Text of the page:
Drinking alcohol not meant for consumption such as cologne and antiseptics may be responsible for nearly half of all deaths among working-age men in Russia, according to a study published Friday in The Lancet.
“It’s an astounding finding,” said Sir Richard Peto, a professor of medical statistics and epidemiology at Oxford University who was not connected to the study.
While the scientists limited their research to the Russian city of Izhevsk, experts suspect the community is probably not atypical.
“Evidence is emerging from other areas to suggest this is a nationwide problem,” Peto said.
The research suggests that despite Russia’s economic resurgence in the past decade, it still faces staggering social and health problems, especially in provincial areas far from Moscow and St. Petersburg.
Dr. David Leon of the London School of Hygiene and Tropical Medicine and colleagues looked at all the deaths of men aged 25-54 in Izhevsk, a city in the Urals, from 2003 to 2005. They also interviewed the men’s close relatives to determine contributing factors, such as their health status, drinking habits and socio-economic class.
Leon and his colleagues concluded that 43 percent of those deaths were caused by hazardous drinking.
Price and accessibility are major factors in the popularity of drinking cologne and other so-called “surrogate” alcohols. They cost a fraction of what vodka costs, and are available in the ubiquitous kiosks and pharmacies on Russian streets. The products also typically contain as much as 97 percent ethanol — compared with the 43 percent in Russian vodka.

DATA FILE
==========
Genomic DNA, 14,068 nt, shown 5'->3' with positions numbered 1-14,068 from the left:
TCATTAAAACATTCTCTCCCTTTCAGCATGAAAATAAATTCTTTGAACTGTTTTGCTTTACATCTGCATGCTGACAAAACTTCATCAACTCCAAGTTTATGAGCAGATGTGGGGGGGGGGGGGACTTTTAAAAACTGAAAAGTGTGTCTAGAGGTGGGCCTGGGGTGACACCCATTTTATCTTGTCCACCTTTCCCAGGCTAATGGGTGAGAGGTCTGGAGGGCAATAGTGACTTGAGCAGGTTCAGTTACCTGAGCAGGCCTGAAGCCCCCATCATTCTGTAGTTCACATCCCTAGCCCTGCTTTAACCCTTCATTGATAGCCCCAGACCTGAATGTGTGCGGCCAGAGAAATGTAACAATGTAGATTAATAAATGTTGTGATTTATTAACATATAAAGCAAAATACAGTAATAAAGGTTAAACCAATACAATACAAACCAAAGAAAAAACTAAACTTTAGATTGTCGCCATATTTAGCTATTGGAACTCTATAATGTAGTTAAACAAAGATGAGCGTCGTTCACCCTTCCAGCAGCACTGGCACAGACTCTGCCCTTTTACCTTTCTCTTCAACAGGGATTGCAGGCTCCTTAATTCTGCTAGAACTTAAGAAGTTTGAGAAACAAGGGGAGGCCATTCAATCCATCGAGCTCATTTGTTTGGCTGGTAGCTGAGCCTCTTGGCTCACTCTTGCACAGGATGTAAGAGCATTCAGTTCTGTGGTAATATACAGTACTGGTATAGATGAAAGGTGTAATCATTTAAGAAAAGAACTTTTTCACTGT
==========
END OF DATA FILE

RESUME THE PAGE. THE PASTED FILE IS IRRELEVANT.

Smoking and lower levels of education were both associated with markers of problem drinking. But whether men drank hazardous alcohol was the most potent predictor of mortality, said Leon. Men who did so had an approximately six-fold increase in death compared with men who did not.
Alcoholism has long been thought to be linked to mortality in Russia. Death rates dropped sharply in the mid-1980s when former Soviet leader Mikhail Gorbachev introduced anti-alcoholism campaigns. And in a society that has a word for continual drunkenness lasting more than two days — zapoi — experts say the findings underline Russia’s problem with alcohol.
To address the problem, experts recommend higher taxes for alcohol and stricter regulation of how ethanol is used in products not meant for consumption. Though Russia has taken steps to limit the use of alcohol in colognes, they have not addressed the use of ethanol in medicines.
Combating rampant alcoholism in Russia also will require a sea change in social mores that will undoubtedly take years, experts say.
“Banning surrogate alcohols doesn’t mean you’re suddenly going to get a population who are upright and sober,” Leon said. “But what you’ll get is a population that takes longer to kill themselves.”